With each marriage a separate record (card) is used to hold the two numbers of the people concerned as well as the marriage details. The person being married is then given their own card (record) In the case of a female party then that person retains her surname within the system. This Marriage Record is also given a number and that number is stored on the individuals records thus allowing one to be traced to another. It also allows either party to have a number of marriage records. In the event of children then the child has, like its two parents, its own record and this is cross linked to its parents on the relevant marriage record. The computer keeps control of all the linking and has its own way of recording who comes first and what all the relationships are
Having all this information on a computer means that it is a very simple matter to add change or delete records or to change the sequence of any information this is especially important as new information comes to hand
With manual systems every thing is kept on paper and on charts so if a new child is found or the birth dates are in the wrong order then it is a massive task to re-write every thing.
With the computer it is possible to start at a specific person and ask it to list all the recorded ancestors held and this it will do showing the parents, grand parents great grand parents for each parent listed. My children's trees go back 14 generations on some branches. This tracking back is called an ANCESTOR listing or chart. A DESCENDANCY CHART is where one specifies a given person and tells the computer to list all the known descendants. This it does in generation sequence and the tree that is attached to this document is a descendancy listing starting at the earliest recorded de Castro. The small box charts at the start of each family recorded also originally came from the PAF system. The children are listed in the order held in the files so if we have an incorrect birth date then the child is held in the wrong order but this is very easy to correct once the correct information is found.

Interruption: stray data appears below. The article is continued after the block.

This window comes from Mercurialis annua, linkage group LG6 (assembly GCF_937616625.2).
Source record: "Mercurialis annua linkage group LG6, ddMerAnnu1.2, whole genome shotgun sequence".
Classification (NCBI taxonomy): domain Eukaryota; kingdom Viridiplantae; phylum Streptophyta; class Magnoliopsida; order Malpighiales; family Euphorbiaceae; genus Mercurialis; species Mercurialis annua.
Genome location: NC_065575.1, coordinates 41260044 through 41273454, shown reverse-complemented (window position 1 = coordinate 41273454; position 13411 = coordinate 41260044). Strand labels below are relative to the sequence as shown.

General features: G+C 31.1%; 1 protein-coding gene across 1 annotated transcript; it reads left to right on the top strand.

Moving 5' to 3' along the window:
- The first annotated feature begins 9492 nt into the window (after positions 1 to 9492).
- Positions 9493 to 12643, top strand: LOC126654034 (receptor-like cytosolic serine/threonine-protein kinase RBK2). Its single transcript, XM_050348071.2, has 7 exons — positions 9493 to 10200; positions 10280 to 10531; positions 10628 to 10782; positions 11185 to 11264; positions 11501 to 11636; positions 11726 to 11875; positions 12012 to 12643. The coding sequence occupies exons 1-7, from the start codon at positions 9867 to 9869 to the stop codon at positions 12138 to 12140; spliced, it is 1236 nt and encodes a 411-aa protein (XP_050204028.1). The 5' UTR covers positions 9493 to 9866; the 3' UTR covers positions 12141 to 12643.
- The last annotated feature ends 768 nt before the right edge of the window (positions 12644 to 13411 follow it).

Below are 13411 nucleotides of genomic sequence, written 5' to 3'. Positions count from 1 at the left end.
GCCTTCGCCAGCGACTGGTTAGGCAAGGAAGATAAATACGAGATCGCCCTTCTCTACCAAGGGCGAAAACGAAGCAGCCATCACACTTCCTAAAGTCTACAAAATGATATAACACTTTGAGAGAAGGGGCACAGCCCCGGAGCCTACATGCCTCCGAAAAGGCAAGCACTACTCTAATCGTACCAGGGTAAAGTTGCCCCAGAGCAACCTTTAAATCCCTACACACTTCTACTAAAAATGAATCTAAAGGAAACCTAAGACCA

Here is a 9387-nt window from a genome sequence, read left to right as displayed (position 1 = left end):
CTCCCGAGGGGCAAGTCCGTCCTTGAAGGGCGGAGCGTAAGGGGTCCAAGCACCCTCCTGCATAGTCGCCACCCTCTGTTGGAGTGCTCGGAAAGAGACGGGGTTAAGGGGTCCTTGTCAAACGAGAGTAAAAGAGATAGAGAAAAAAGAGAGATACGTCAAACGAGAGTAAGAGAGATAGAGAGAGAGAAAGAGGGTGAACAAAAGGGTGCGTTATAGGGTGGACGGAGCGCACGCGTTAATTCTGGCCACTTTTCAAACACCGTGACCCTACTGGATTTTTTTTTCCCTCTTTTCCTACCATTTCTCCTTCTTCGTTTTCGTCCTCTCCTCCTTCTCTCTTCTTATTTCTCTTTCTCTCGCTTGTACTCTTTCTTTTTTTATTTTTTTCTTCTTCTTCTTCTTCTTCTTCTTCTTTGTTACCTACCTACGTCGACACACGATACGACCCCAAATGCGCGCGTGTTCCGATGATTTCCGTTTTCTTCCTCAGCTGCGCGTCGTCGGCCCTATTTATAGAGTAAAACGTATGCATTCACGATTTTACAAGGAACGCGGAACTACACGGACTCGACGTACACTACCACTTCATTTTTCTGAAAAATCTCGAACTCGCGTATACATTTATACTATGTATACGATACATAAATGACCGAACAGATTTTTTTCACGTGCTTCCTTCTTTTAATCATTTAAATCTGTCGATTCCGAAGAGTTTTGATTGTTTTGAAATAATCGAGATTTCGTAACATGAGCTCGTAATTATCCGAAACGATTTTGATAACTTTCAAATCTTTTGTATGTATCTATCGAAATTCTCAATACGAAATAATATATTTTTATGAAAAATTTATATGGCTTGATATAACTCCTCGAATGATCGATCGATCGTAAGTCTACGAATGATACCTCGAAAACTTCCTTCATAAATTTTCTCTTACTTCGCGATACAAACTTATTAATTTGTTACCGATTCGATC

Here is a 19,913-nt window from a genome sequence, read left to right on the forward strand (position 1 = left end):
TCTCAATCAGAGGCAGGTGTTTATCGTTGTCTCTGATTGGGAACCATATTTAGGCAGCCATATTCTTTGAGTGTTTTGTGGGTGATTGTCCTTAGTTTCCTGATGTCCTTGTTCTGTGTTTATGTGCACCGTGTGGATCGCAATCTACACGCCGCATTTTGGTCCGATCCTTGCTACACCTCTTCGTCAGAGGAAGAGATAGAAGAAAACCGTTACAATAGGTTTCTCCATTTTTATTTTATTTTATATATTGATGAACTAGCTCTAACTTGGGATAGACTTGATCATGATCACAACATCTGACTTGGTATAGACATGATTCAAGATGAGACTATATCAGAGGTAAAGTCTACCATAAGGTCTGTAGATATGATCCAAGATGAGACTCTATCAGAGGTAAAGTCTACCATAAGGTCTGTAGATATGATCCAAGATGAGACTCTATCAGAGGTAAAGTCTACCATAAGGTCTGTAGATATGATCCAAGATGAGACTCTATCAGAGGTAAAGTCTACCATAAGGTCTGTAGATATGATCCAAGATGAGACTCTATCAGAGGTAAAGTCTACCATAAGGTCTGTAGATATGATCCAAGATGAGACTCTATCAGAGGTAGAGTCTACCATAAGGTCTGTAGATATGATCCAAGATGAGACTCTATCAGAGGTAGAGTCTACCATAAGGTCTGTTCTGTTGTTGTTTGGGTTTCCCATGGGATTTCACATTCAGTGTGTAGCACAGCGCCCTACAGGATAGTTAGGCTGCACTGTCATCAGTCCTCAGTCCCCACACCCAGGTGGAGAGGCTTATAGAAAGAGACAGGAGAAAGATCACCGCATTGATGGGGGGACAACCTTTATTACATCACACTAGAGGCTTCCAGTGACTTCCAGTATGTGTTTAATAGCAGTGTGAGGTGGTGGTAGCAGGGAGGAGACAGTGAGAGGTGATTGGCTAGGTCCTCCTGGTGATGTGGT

As time progresses and some information is located covering some of the connected branches e.g. the Lara's and Lopes and Ransford's etc. then there will be descendancy listings added to this record starting at the earliest recorded member of that family till it joins the de Castro family. In some cases when cousins marry over a number of generations then the links can become quite complicated.
In the descendancy listing it lists the child recorded as being the first born first. With females the female always retains her maiden name on the listings, that is, where we have a record of it.
The listings are just that. There are some very complex programs that attempt to set the tree out in the same style as the hand drawn ones but these consume huge amounts of paper, the de Castro one that was printed was 30 page wide and 20 long. I started a printing of all the 2200 cross linked people I have recorded, but stopped it when I was informed it would use over 900 sheets of paper being some 25 mtr long and 9 mtr high?
Where possible or where confusion exists we have used official records to check out some of the dates of birth. The listing sequence of the children of Charles Daniel de Castro has been taken from the official Government records and copies of certificates have been obtained for these people. The sequence does not agree with some earlier ones produced by some members of the family, they unfortunately were wrong. The names I have used are those on the certificates when I have them Thus William Wearing de Castro is recorded as William Knox de Castro as that is how his birth was registered. (Perhaps he was christened William Wearing after his birth was registered?)
De Castro Story - Genealogical records - Some rules and guidelines
In all families there are situations which exist which can cause some problems so it has been necessary to make some decisions regarding these situations. These rules used here have been generally used by other persons engaged in recording their family history's and indeed I have adopted them in recording other families my children are related to.
MARRIAGE: In the old system I used it was not possible to list the parents of children unless we in fact married the parents. The new system allows some flexibility as to the relationships of the parents. It is of no great concern to me what these relationships are and what process was followed if any to establish them. I simply record what I find out or what I am told.
ADOPTIONS IN: This is a reasonably common occurrence and these people are recorded on the tree as if they were the natural children of the adoptive parents. The old system had no means of recognising an adoption the new one does. In these more liberal times I am told of adoptions and thus can record the fact on the system, such information is held in the background of the system. Some people I have been involved with say the adopted children are not members of the family, they forget that the adoption laws were in general passed to legally give the adopted child the same rights in every way as any natural children. Today I do not think people have trouble with this. I certainly have no interest in the origins of a child, If I am told a child is adopted then I can record the fact. If I am not told then so be it is up to the individuals concerned, In fact it is not important to me as the law on the subject is clear. To me the important thing is to record those whom the family consider to be members of the family.